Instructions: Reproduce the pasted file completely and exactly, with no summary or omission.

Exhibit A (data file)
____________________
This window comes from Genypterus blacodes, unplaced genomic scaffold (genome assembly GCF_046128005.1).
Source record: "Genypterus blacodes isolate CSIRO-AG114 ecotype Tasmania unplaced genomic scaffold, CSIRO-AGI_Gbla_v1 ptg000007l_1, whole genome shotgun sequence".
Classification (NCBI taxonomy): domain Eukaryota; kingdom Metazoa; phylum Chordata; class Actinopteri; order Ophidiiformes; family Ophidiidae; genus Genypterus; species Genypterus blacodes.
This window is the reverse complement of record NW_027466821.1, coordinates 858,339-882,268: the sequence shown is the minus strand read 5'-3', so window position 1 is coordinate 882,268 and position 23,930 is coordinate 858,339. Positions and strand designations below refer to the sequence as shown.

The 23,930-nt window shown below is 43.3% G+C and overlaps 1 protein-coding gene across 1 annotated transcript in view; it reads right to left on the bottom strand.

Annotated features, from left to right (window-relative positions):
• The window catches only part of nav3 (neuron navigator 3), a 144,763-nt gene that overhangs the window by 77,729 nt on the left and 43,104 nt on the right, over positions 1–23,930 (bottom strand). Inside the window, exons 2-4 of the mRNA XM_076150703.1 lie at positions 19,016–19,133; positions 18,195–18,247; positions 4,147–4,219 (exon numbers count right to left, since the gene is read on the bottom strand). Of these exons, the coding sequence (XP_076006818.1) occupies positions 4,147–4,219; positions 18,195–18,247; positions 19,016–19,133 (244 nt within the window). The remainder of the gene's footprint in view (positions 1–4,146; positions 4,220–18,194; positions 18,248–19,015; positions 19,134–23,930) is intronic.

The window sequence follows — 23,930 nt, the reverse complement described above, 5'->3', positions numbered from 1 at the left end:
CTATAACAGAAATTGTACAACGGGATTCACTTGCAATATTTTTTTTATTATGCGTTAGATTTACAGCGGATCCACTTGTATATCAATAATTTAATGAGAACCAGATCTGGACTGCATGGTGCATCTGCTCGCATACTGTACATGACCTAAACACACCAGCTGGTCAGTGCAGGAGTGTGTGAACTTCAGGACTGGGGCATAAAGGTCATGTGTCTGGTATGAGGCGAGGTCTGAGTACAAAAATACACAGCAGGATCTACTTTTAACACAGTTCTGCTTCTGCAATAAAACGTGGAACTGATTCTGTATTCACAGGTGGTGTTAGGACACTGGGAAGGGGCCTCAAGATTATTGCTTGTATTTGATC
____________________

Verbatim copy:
This window comes from Genypterus blacodes, unplaced genomic scaffold (genome assembly GCF_046128005.1).
Source record: "Genypterus blacodes isolate CSIRO-AG114 ecotype Tasmania unplaced genomic scaffold, CSIRO-AGI_Gbla_v1 ptg000007l_1, whole genome shotgun sequence".
Classification (NCBI taxonomy): domain Eukaryota; kingdom Metazoa; phylum Chordata; class Actinopteri; order Ophidiiformes; family Ophidiidae; genus Genypterus; species Genypterus blacodes.
This window is the reverse complement of record NW_027466821.1, coordinates 858,339-882,268: the sequence shown is the minus strand read 5'-3', so window position 1 is coordinate 882,268 and position 23,930 is coordinate 858,339. Positions and strand designations below refer to the sequence as shown.

The 23,930-nt window shown below is 43.3% G+C and overlaps 1 protein-coding gene across 1 annotated transcript in view; it reads right to left on the bottom strand.

Annotated features, from left to right (window-relative positions):
• The window catches only part of nav3 (neuron navigator 3), a 144,763-nt gene that overhangs the window by 77,729 nt on the left and 43,104 nt on the right, over positions 1–23,930 (bottom strand). Inside the window, exons 2-4 of the mRNA XM_076150703.1 lie at positions 19,016–19,133; positions 18,195–18,247; positions 4,147–4,219 (exon numbers count right to left, since the gene is read on the bottom strand). Of these exons, the coding sequence (XP_076006818.1) occupies positions 4,147–4,219; positions 18,195–18,247; positions 19,016–19,133 (244 nt within the window). The remainder of the gene's footprint in view (positions 1–4,146; positions 4,220–18,194; positions 18,248–19,015; positions 19,134–23,930) is intronic.

The window sequence follows — 23,930 nt, the reverse complement described above, 5'->3', positions numbered from 1 at the left end:
CTATAACAGAAATTGTACAACGGGATTCACTTGCAATATTTTTTTTATTATGCGTTAGATTTACAGCGGATCCACTTGTATATCAATAATTTAATGAGAACCAGATCTGGACTGCATGGTGCATCTGCTCGCATACTGTACATGACCTAAACACACCAGCTGGTCAGTGCAGGAGTGTGTGAACTTCAGGACTGGGGCATAAAGGTCATGTGTCTGGTATGAGGCGAGGTCTGAGTACAAAAATACACAGCAGGATCTACTTTTAACACAGTTCTGCTTCTGCAATAAAACGTGGAACTGATTCTGTATTCACAGGTGGTGTTAGGACACTGGGAAGGGGCCTCAAGATTATTGCTTGTATTTGATC